Internships as Entrees into Careers

on September 1 | in Featured | by

How internships helped three students navigate the world of work.

By Beth JoJack ’98

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Gabby Awuma ’14

Gabby Awuma

During the first day of her internship at the Phillips Collection, Awuma watched a documentary about Duncan Phillips, founder of the modern art museum in Washington, D.C. It told how Phillips selected pieces for the collection not because a certain artist was in vogue at the time, Awuma explains, but because his or her art provoked emotion.

“In that moment, on the first day of my internship, I was like, ‘I need to be here,’ she says. Students who complete internships—and as many as 75 percent of Hollins students do each year—cite numerous dividends from the experience. For some, an internship serves as their first real work experience, a place to start a résumé. It’s a chance to network and put lessons learned in the classroom into action. Oftentimes, it’s also a way to get a foot in the door at a company. Employers offered positions to nearly 73 percent of their interns in a recent survey conducted by the National Association of Colleges and Employers.

Initially, Awuma, a studio art major, planned to go straight from Hollins to a M.F.A. program in painting. By her senior year, though, she started thinking there might be a way to combine her love of the arts with the many skills she gained as president of the Student Government Association (SGA).

During the week of Hollins’ 2013 C3: Career Connection Conference, Awuma mentioned to several alumnae she was looking for an internship at a gallery or a museum in Washington, D.C., or New York City. “They were like, ‘All right, we’ll ask around and see who we know in those cities who could help you out,’” Awuma recalls. “I sort of left it alone. Then a month later, I heard from our career center. They said, ‘We found an internship we think you’d be interested in.’” That was, of course, a placement at the Phillips Collection.

There, Awuma worked for the director on such tasks as preparing a PowerPoint presentation, conducting research for a future exhibition, and planning for meetings—a skill she had sharpened during her tenure at the SGA.

“It was really neat to see how all these things I learned at Hollins could be applied to a real job that existed somewhere,” Awuma says. “It changed everything. I felt when I came out of the internship that I had direction.”

After graduation, Awuma returned to D.C. and waited for a job to open at the Phillips Collection. By the following December, she’d scored a part-time job guarding the collection and assisting patrons. She also interned one day a week in the director’s office. That March, museum administrators rewarded her dedication with a full-time position. Awuma, who now serves as the museum’s stewardship coordinator, loves going to work every day. “When you walk through the museum, you can feel the spirit of Duncan Phillips everywhere,” she says.

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Maya Rioux ’16

Maya Rioux

Rioux completed three very different internships during her Hollins tenure. Her sophomore-year internship at New York City event firm properFUN by jesGORDON was arranged by Christine Han ’09. The next year, Rioux returned to the Big Apple for an internship under Alexandra Trower ’86, executive vice president of global communications at the Estée Lauder Companies. As a senior, Rioux interned at DACOR Bacon House Foundation, a nonprofit organization that promotes public understanding of diplomacy in Washington, D.C. “My interests are very broad,” says Rioux, who majored in international studies.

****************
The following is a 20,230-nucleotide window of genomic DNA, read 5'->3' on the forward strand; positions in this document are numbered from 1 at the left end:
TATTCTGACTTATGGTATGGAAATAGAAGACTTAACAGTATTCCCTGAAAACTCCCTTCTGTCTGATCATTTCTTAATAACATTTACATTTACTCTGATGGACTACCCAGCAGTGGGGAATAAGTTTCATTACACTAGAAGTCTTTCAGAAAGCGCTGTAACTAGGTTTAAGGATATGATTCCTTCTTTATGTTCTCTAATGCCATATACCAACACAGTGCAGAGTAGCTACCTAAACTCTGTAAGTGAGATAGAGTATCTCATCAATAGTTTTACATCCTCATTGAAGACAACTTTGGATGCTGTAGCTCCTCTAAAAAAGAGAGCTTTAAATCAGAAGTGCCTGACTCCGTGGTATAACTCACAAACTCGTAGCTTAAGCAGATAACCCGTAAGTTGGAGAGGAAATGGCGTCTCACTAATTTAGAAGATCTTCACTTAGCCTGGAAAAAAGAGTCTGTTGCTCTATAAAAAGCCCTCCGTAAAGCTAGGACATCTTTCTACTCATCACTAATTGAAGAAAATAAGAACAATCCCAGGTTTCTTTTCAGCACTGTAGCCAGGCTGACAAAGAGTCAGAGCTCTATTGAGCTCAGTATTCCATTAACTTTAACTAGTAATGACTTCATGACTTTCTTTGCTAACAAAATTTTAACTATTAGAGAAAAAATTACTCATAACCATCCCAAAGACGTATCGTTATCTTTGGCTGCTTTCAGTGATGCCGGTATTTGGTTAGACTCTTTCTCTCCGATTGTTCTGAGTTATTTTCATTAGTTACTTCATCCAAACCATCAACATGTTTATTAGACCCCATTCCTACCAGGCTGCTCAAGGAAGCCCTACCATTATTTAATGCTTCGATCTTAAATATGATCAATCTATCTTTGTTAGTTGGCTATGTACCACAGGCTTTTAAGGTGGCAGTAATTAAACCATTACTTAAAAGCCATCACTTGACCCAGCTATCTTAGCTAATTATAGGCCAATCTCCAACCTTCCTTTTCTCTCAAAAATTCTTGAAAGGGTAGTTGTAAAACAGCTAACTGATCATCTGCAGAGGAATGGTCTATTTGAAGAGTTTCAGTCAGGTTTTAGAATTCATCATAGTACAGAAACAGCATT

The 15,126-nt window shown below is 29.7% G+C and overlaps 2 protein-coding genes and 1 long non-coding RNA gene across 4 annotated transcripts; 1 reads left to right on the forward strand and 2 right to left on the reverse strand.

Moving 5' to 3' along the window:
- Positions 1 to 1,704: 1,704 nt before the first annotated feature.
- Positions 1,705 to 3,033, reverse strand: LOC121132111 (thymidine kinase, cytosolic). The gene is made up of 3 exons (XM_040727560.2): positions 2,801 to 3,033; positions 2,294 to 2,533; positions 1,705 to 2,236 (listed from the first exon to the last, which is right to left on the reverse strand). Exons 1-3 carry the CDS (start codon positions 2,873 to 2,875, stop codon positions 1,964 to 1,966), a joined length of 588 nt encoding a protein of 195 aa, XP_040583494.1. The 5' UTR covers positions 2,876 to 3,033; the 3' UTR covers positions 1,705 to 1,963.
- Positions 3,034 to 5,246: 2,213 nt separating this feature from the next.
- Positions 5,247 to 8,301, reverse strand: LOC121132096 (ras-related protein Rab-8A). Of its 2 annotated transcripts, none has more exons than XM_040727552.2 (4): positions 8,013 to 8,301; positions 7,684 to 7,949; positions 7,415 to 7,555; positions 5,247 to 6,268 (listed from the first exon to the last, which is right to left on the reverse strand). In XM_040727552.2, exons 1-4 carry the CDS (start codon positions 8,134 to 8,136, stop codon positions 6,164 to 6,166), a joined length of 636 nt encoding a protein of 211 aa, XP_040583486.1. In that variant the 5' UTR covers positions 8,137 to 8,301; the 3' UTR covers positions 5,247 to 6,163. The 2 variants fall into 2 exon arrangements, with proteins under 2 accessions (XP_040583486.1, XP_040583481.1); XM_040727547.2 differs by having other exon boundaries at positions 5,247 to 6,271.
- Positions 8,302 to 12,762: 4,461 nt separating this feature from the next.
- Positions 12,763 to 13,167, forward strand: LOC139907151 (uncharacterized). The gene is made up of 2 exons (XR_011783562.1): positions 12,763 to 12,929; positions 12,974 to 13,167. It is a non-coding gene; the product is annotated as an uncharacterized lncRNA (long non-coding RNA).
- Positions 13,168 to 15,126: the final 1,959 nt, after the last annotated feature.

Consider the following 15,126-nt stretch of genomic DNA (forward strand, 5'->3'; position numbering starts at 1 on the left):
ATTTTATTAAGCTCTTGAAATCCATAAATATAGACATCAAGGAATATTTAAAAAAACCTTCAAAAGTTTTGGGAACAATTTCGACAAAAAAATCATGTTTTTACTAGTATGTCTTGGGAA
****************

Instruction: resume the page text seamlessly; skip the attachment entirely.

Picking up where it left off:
Through internships, Rioux tasted three totally different careers, allowing her to figure out which fit and which didn’t. Now Rioux knows she has no interest in working for a nonprofit. Too often, she says, those jobs require one person to do the work of five. Instead, Rioux set her sights on working for the U.S. Department of State, which she likes because of its clear-cut, hierarchical structure. She plans to take the Foreign Service officer test this fall.

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Lan Nguyen ’18

An internship at the Maryland/D.C. chapter of the Nature Conservancy (TNC) showed Nguyen the skills needed to learn for future scientific research. Nguyen, who’s from Vietnam, is majoring in economics and environmental studies. She’s working toward a career in which she can “make people realize the economy doesn’t necessarily have to go against the environment.”

Nguyen

At TNC, Nguyen worked with the conservation team on projects that enhance the resiliency of coastal communities in Maryland. As she worked, Nguyen saw that she’d be better prepared for future research projects if she hones her understanding of spatial analysis and statistical methods. “Looking at the way TNC scientists work every day with data analysis using those tools, I know it is something I want to do in the future,” Lan wrote in an email.

Maybe more important, Lan’s internship taught her that all is not lost for planet Earth; there’s reason to believe individuals can still effect change. “All the scientists I met and talked to…inspired me by their positive attitudes towards the environmentalism movement and their [search for] the best solutions to climate change,” Nguyen explains. This summer, she’s spending eight weeks in Massachusetts, having been awarded a competitive residence internship at the American Institute for Economic Research. There, she’ll continue to acquire the analysis skills so important to the career she’s planning for.

Beth JoJack is a Roanoke writer who contributes frequently to Hollins magazine.

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